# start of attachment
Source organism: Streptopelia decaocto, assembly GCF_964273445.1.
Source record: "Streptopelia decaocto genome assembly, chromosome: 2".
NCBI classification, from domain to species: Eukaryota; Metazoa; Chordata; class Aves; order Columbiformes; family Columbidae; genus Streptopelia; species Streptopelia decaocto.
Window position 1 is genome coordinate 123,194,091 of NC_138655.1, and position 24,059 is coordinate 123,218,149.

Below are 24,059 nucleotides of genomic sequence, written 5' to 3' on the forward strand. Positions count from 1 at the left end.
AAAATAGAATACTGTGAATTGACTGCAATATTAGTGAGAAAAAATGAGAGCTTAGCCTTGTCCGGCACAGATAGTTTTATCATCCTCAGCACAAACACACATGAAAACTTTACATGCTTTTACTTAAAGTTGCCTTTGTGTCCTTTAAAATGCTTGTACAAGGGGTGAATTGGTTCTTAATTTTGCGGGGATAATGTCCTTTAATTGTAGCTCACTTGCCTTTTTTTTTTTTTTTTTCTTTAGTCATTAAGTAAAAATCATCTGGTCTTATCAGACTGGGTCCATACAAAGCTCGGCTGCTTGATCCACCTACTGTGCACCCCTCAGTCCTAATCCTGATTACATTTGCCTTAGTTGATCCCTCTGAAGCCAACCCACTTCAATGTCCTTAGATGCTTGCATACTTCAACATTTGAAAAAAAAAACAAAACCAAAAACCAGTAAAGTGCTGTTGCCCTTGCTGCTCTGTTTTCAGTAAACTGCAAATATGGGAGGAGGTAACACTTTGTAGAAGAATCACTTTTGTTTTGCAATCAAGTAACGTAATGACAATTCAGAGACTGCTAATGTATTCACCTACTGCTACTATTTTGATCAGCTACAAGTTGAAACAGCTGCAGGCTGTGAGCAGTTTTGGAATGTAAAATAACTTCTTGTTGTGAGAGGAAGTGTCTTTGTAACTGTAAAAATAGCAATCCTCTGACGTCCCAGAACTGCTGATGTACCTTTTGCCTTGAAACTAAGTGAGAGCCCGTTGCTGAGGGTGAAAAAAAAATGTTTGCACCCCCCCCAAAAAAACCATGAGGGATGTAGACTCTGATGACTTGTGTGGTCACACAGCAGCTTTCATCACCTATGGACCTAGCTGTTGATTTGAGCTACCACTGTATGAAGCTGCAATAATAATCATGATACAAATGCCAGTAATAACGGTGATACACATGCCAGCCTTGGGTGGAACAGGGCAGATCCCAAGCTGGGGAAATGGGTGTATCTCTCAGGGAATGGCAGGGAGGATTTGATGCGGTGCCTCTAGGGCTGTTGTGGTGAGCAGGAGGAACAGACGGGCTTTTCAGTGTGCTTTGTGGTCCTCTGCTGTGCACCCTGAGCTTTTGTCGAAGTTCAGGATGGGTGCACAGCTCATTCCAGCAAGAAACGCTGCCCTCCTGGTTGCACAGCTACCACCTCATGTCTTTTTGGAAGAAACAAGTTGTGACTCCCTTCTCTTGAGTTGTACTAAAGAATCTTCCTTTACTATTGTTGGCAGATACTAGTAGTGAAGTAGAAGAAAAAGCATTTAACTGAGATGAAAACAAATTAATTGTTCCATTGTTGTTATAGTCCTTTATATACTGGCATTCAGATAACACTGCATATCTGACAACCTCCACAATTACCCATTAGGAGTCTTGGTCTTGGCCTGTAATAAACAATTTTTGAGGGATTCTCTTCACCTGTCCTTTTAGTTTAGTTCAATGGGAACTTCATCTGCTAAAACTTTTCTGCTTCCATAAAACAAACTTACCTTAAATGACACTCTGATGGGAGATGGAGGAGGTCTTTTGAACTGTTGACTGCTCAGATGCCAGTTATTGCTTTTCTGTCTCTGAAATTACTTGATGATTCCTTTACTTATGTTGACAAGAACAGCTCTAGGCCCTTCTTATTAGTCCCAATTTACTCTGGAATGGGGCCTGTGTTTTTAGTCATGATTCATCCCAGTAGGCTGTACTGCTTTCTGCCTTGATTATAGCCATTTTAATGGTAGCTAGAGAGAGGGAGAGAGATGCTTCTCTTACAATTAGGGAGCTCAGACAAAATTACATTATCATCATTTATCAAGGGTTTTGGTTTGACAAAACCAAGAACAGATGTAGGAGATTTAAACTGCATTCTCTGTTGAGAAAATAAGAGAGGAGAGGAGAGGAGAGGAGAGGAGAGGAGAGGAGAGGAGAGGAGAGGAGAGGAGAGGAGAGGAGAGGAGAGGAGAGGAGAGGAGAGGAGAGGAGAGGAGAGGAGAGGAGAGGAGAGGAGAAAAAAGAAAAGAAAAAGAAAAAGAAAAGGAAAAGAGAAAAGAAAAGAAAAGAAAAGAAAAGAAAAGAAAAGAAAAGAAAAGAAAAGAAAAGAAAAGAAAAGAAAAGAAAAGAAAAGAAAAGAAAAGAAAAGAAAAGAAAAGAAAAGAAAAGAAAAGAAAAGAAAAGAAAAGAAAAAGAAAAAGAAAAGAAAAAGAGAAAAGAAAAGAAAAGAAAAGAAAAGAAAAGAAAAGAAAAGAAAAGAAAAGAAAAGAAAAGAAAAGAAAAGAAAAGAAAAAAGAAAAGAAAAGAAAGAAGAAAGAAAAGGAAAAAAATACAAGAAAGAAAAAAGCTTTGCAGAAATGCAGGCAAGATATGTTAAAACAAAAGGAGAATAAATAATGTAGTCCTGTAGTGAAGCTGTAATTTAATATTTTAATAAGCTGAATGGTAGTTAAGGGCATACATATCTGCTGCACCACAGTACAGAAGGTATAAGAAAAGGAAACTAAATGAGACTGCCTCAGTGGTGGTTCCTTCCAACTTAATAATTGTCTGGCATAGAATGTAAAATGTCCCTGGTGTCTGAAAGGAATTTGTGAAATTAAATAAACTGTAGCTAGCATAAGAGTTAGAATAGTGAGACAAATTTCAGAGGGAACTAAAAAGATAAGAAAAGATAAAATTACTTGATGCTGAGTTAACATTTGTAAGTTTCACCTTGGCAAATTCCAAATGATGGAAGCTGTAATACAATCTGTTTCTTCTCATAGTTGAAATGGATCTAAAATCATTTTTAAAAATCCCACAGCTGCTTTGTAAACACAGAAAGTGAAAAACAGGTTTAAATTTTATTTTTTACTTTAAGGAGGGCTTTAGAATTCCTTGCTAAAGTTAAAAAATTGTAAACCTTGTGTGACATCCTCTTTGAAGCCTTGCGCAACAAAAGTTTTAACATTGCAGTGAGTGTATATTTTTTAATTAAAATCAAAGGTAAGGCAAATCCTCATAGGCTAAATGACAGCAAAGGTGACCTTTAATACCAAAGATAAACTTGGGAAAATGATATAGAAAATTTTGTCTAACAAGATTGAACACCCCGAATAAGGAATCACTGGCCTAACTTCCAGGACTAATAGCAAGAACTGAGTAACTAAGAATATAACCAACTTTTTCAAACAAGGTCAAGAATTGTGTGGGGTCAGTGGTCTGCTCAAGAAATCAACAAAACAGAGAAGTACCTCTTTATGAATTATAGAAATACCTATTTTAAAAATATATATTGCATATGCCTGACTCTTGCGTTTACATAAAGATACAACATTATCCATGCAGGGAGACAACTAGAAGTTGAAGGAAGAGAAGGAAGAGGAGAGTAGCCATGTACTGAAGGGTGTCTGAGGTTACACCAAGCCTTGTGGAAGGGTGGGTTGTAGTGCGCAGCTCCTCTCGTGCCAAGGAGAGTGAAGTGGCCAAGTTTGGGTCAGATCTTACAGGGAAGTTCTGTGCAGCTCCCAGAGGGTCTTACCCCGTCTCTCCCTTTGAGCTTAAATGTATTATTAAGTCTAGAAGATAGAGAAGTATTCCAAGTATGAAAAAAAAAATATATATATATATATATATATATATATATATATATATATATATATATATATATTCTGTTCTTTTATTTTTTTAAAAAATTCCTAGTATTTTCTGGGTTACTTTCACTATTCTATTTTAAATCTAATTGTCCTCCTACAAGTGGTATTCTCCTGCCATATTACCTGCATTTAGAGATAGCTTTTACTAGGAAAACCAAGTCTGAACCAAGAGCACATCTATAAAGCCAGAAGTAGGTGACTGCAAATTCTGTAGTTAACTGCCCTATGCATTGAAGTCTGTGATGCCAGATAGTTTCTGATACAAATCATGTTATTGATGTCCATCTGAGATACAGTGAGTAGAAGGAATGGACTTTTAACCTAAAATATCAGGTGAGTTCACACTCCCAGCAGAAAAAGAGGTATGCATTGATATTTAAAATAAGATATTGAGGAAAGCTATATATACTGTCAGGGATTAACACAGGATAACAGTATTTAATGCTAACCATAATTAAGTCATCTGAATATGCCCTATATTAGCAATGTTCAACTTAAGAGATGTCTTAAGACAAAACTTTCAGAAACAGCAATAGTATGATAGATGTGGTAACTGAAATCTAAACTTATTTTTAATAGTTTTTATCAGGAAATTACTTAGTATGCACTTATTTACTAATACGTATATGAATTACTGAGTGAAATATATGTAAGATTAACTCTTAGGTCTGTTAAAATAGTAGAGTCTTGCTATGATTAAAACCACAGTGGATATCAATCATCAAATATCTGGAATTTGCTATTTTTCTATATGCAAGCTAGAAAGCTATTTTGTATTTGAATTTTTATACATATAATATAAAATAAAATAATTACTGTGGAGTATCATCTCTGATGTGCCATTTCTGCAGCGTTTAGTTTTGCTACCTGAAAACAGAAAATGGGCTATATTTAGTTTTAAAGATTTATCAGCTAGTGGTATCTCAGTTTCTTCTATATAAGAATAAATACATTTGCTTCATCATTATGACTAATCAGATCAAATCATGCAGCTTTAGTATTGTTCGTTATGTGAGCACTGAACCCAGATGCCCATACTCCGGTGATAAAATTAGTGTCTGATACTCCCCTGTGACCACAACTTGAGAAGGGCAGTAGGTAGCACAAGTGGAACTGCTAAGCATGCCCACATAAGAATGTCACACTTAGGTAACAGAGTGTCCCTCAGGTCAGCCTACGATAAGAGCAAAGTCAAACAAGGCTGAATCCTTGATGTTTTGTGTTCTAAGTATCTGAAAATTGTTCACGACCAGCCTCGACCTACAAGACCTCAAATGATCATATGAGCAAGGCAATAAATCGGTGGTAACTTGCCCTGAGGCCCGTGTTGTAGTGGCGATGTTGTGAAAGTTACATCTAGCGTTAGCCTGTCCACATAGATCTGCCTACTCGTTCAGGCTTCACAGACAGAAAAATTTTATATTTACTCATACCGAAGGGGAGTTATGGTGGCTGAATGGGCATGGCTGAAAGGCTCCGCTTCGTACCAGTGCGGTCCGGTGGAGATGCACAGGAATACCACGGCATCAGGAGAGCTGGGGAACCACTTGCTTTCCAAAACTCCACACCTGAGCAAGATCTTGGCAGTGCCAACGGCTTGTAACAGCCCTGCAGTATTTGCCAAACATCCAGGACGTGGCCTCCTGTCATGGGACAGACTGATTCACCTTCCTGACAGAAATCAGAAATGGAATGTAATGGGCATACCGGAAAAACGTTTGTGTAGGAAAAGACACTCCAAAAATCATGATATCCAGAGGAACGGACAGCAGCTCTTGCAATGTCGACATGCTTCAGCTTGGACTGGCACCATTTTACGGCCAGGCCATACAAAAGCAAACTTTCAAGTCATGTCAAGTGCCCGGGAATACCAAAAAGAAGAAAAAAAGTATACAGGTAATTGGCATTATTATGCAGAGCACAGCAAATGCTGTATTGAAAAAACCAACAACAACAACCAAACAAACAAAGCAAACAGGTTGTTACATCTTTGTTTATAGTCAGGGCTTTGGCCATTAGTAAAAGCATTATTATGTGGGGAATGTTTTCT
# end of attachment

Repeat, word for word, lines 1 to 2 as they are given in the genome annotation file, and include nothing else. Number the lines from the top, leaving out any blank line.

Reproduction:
Source organism: Streptopelia decaocto, assembly GCF_964273445.1.
Source record: "Streptopelia decaocto genome assembly, chromosome: 2".